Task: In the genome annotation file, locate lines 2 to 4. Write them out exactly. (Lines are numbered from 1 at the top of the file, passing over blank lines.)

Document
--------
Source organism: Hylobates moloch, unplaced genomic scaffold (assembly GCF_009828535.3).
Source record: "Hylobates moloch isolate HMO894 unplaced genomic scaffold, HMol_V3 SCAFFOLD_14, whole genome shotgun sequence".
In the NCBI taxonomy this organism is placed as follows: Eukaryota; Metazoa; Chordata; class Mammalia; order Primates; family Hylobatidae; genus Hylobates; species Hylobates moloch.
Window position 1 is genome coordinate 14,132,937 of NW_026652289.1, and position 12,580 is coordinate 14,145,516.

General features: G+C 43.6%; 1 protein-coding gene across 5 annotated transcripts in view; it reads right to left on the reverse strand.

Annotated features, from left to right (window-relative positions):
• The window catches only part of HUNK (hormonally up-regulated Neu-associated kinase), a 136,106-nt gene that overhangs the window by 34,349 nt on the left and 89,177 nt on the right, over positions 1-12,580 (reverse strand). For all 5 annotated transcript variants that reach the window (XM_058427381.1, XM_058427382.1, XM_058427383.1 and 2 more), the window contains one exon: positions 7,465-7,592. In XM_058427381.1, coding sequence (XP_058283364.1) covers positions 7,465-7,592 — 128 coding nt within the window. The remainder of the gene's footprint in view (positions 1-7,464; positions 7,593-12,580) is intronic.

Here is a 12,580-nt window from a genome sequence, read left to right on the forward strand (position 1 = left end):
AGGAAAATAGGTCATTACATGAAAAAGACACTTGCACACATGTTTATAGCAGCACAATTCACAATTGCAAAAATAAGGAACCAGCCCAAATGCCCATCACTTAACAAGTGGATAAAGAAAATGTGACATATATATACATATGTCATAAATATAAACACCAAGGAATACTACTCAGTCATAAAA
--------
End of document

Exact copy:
Source record: "Hylobates moloch isolate HMO894 unplaced genomic scaffold, HMol_V3 SCAFFOLD_14, whole genome shotgun sequence".
In the NCBI taxonomy this organism is placed as follows: Eukaryota; Metazoa; Chordata; class Mammalia; order Primates; family Hylobatidae; genus Hylobates; species Hylobates moloch.
Window position 1 is genome coordinate 14,132,937 of NW_026652289.1, and position 12,580 is coordinate 14,145,516.